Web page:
The Karate Kid: Daniel Wins The Tournament


I'll straight up admit that I had and still do have the hots for Ralph "Daniel LaRusso" Macchio. He was totally yummy in that nerdy Italian Stallion way. When my dad took me and my brother to see The Karate Kid in theaters, I had no trouble believing that Daniel would have won the All Valley Karate Tournament. Now, viewing the same film with my adult eyes, I take one look at Johnny (William Zabka) and think, "No way in Hell." I mean honestly, did you check out the muscles on Zabka?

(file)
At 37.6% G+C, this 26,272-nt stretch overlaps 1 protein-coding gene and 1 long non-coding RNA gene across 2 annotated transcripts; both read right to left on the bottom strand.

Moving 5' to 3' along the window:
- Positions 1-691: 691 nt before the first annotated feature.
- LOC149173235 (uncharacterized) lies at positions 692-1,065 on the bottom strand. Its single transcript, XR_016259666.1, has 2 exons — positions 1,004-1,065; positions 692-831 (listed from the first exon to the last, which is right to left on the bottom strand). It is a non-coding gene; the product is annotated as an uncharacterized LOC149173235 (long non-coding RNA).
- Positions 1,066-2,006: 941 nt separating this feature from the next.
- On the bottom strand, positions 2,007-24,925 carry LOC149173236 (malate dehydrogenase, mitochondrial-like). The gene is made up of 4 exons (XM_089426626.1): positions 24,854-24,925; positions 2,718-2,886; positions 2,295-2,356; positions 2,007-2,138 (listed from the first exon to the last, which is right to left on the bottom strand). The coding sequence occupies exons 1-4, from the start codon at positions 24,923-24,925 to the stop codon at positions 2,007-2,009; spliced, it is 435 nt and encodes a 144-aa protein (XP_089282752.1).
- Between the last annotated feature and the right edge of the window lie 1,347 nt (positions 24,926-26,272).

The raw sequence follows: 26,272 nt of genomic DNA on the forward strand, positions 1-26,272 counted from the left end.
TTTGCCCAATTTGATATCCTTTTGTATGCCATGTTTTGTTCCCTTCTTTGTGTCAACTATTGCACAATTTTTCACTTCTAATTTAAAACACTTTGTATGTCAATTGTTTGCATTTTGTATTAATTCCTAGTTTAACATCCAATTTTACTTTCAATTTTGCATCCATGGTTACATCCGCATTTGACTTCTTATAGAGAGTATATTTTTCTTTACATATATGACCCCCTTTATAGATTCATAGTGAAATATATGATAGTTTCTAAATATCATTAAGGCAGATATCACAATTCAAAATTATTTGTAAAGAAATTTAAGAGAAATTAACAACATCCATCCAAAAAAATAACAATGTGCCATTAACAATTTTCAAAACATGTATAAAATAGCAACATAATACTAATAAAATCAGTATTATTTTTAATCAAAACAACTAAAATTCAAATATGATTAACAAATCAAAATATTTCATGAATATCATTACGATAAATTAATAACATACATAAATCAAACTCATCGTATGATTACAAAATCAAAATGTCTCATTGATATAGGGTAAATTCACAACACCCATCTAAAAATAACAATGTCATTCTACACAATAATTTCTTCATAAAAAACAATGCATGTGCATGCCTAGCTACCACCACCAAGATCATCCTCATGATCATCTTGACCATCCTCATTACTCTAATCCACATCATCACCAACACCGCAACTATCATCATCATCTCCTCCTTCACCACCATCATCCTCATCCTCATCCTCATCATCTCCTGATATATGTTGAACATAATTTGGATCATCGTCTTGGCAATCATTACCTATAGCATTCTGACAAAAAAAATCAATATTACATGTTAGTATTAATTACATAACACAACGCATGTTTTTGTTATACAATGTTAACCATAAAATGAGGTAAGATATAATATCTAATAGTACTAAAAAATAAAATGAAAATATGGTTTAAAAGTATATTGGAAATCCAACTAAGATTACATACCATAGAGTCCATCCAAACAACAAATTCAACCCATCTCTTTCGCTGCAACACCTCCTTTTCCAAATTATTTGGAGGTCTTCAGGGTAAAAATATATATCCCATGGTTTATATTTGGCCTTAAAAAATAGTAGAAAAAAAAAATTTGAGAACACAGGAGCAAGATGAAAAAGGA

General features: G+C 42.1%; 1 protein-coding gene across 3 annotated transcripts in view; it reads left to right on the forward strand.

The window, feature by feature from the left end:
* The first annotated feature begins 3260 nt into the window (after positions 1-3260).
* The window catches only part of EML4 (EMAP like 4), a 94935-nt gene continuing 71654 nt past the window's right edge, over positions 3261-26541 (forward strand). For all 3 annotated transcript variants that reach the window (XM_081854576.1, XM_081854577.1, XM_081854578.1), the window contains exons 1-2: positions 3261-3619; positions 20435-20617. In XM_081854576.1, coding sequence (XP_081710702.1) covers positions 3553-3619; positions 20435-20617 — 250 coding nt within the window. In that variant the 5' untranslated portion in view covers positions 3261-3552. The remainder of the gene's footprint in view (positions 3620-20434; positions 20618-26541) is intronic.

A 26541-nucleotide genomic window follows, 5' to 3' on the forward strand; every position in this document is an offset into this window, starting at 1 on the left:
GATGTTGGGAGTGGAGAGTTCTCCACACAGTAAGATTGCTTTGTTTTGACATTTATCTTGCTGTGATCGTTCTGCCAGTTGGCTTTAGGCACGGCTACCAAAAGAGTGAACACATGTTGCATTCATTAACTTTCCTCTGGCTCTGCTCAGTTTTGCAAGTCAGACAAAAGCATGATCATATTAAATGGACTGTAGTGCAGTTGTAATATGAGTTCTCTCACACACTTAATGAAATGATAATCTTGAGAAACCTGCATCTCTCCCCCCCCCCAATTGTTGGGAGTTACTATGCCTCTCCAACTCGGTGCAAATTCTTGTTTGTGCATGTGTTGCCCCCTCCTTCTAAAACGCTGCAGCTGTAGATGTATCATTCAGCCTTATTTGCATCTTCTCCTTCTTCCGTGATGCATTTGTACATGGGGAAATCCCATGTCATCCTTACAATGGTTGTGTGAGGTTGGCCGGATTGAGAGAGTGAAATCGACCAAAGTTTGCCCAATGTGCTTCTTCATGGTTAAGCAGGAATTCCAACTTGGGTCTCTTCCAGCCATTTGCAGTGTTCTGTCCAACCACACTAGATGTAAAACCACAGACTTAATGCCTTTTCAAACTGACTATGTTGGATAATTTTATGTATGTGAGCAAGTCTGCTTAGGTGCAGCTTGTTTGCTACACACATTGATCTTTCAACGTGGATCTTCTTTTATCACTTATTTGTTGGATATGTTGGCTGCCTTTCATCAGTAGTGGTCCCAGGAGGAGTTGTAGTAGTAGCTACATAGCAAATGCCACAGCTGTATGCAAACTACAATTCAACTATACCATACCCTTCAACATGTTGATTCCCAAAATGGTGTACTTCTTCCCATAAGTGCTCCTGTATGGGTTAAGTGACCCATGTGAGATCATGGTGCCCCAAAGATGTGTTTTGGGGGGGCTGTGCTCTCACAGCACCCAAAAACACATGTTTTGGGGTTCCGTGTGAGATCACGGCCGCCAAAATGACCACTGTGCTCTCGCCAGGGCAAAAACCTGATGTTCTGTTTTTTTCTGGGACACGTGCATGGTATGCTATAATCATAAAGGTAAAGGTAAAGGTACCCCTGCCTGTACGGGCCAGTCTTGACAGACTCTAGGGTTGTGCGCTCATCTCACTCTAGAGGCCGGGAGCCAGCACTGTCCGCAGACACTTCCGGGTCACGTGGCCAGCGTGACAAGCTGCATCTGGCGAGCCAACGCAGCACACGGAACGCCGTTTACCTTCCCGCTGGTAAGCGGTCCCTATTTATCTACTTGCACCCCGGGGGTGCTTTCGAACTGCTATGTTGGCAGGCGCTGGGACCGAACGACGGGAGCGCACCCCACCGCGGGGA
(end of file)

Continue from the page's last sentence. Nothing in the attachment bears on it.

Sub point: Now, as an adult, I also do not believe that Pat Morita's character would have actually been able to "fix" Daniel's leg with a little rub and tug. Seriously, was there even any Icy Hot on his hands when he did that magic trick? Come on.

Pretty In Pink: She Doesn’t Pick Duckie


I guess this one doesn't really count as, even when we were young, most girls felt Andie Walsh (Molly Ringwald) should have ended up with Duckie Dale (Jon Cryer). Apparently, John Hughes originally planned for Duckie and Andie to end up together and changed it when audiences reacted negatively. I don't know who was in those audiences, but I felt it then and I feel it now. She belonged with Duckie. Even if he was kinda stalker-ish.

Some Kind of Wonderful: Keith Blows His College Money on Diamond Earrings